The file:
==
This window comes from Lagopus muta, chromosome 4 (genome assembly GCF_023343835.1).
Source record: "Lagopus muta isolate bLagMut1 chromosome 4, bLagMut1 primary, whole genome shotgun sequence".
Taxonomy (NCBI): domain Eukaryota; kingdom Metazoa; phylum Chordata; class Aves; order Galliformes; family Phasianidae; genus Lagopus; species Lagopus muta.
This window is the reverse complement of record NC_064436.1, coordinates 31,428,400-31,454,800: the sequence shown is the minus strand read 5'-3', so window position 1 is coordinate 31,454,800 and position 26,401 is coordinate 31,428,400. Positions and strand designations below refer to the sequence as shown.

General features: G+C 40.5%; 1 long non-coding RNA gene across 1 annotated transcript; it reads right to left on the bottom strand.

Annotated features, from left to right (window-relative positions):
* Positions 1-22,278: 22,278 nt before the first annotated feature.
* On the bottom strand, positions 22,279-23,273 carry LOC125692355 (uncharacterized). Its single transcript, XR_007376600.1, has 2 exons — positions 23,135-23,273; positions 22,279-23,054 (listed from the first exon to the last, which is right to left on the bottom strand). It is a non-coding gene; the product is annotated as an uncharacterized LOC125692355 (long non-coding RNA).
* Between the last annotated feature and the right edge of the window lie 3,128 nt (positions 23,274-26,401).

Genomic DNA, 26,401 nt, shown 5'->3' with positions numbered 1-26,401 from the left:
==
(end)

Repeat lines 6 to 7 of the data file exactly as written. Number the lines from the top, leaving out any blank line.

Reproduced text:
Annotated features, from left to right (window-relative positions):
* Positions 1-22,278: 22,278 nt before the first annotated feature.